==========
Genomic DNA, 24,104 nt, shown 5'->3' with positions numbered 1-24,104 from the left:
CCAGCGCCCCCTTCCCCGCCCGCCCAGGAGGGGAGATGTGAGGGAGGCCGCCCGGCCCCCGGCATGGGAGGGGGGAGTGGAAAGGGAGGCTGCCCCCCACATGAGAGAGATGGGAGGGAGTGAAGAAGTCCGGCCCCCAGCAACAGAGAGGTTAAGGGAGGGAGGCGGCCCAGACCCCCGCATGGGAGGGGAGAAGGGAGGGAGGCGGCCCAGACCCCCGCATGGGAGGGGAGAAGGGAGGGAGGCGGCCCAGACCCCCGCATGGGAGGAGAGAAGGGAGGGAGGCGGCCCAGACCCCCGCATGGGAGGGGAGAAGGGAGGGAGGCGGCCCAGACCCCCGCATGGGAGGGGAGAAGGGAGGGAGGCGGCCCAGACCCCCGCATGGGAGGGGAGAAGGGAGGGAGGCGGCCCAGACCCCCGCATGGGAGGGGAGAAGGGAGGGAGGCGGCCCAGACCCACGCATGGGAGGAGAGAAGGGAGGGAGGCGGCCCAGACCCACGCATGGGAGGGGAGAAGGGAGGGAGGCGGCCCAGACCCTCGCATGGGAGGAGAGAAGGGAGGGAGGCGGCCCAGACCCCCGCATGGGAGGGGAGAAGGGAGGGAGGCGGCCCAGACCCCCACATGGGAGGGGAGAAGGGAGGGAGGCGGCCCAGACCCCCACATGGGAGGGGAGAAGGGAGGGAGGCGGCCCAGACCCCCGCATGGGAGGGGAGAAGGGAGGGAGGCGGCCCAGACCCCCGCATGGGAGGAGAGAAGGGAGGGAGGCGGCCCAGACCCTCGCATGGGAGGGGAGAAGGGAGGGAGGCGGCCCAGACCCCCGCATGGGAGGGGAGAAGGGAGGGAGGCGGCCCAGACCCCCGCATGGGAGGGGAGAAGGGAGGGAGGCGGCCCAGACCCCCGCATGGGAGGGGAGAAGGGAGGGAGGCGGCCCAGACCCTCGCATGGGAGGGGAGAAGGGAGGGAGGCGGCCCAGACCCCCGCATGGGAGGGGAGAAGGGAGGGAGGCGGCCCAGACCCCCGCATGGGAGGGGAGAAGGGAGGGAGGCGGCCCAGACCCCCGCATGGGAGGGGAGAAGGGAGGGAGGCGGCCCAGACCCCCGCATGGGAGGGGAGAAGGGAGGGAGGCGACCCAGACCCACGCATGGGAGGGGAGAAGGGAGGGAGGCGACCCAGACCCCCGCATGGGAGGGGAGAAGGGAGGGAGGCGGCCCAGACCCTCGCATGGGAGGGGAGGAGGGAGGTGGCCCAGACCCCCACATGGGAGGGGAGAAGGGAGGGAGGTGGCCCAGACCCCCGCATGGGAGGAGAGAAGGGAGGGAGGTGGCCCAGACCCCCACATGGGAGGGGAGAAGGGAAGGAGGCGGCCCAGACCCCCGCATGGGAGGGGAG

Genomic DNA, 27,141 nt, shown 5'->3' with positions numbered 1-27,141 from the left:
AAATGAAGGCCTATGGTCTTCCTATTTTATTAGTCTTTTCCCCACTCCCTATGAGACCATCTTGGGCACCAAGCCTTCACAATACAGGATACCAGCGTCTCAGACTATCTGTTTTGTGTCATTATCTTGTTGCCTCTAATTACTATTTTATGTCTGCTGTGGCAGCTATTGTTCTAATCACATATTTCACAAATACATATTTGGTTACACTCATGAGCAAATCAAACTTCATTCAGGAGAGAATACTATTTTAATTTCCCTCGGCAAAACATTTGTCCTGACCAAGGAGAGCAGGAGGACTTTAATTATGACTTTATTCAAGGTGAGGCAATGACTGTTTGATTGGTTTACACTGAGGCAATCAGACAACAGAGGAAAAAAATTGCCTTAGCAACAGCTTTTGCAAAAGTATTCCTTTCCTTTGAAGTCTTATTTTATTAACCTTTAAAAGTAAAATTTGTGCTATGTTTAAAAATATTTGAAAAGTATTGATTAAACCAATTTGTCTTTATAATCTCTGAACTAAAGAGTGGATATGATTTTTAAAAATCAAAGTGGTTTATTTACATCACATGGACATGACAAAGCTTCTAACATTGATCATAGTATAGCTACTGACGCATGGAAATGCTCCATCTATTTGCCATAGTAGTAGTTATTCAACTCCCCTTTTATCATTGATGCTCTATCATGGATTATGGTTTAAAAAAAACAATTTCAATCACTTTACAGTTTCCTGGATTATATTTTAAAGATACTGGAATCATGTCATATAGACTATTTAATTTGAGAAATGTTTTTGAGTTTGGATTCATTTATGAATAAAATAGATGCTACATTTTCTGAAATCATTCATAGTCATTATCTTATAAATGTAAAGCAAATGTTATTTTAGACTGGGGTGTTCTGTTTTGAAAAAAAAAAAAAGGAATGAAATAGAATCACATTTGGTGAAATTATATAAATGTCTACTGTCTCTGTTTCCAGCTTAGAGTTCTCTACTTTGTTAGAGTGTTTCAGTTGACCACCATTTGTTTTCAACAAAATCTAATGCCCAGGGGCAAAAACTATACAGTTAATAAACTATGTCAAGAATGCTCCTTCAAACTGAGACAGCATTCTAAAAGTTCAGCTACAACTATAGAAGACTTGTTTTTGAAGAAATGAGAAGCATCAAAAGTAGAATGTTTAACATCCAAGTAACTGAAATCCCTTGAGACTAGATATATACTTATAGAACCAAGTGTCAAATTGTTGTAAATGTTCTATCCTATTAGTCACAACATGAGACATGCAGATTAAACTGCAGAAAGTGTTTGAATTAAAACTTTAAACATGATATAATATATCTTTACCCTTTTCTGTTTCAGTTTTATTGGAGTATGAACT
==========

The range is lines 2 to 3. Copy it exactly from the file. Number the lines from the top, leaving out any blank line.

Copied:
CCAGCGCCCCCTTCCCCGCCCGCCCAGGAGGGGAGATGTGAGGGAGGCCGCCCGGCCCCCGGCATGGGAGGGGGGAGTGGAAAGGGAGGCTGCCCCCCACATGAGAGAGATGGGAGGGAGTGAAGAAGTCCGGCCCCCAGCAACAGAGAGGTTAAGGGAGGGAGGCGGCCCAGACCCCCGCATGGGAGGGGAGAAGGGAGGGAGGCGGCCCAGACCCCCGCATGGGAGGGGAGAAGGGAGGGAGGCGGCCCAGACCCCCGCATGGGAGGAGAGAAGGGAGGGAGGCGGCCCAGACCCCCGCATGGGAGGGGAGAAGGGAGGGAGGCGGCCCAGACCCCCGCATGGGAGGGGAGAAGGGAGGGAGGCGGCCCAGACCCCCGCATGGGAGGGGAGAAGGGAGGGAGGCGGCCCAGACCCCCGCATGGGAGGGGAGAAGGGAGGGAGGCGGCCCAGACCCACGCATGGGAGGAGAGAAGGGAGGGAGGCGGCCCAGACCCACGCATGGGAGGGGAGAAGGGAGGGAGGCGGCCCAGACCCTCGCATGGGAGGAGAGAAGGGAGGGAGGCGGCCCAGACCCCCGCATGGGAGGGGAGAAGGGAGGGAGGCGGCCCAGACCCCCACATGGGAGGGGAGAAGGGAGGGAGGCGGCCCAGACCCCCACATGGGAGGGGAGAAGGGAGGGAGGCGGCCCAGACCCCCGCATGGGAGGGGAGAAGGGAGGGAGGCGGCCCAGACCCCCGCATGGGAGGAGAGAAGGGAGGGAGGCGGCCCAGACCCTCGCATGGGAGGGGAGAAGGGAGGGAGGCGGCCCAGACCCCCGCATGGGAGGGGAGAAGGGAGGGAGGCGGCCCAGACCCCCGCATGGGAGGGGAGAAGGGAGGGAGGCGGCCCAGACCCCCGCATGGGAGGGGAGAAGGGAGGGAGGCGGCCCAGACCCTCGCATGGGAGGGGAGAAGGGAGGGAGGCGGCCCAGACCCCCGCATGGGAGGGGAGAAGGGAGGGAGGCGGCCCAGACCCCCGCATGGGAGGGGAGAAGGGAGGGAGGCGGCCCAGACCCCCGCATGGGAGGGGAGAAGGGAGGGAGGCGGCCCAGACCCCCGCATGGGAGGGGAGAAGGGAGGGAGGCGACCCAGACCCACGCATGGGAGGGGAGAAGGGAGGGAGGCGACCCAGACCCCCGCATGGGAGGGGAGAAGGGAGGGAGGCGGCCCAGACCCTCGCATGGGAGGGGAGGAGGGAGGTGGCCCAGACCCCCACATGGGAGGGGAGAAGGGAGGGAGGTGGCCCAGACCCCCGCATGGGAGGAGAGAAGGGAGGGAGGTGGCCCAGACCCCCACATGGGAGGGGAGAAGGGAAGGAGGCGGCCCAGACCCCCGCATGGGAGGGGAG

Genomic DNA, 27,141 nt, shown 5'->3' with positions numbered 1-27,141 from the left: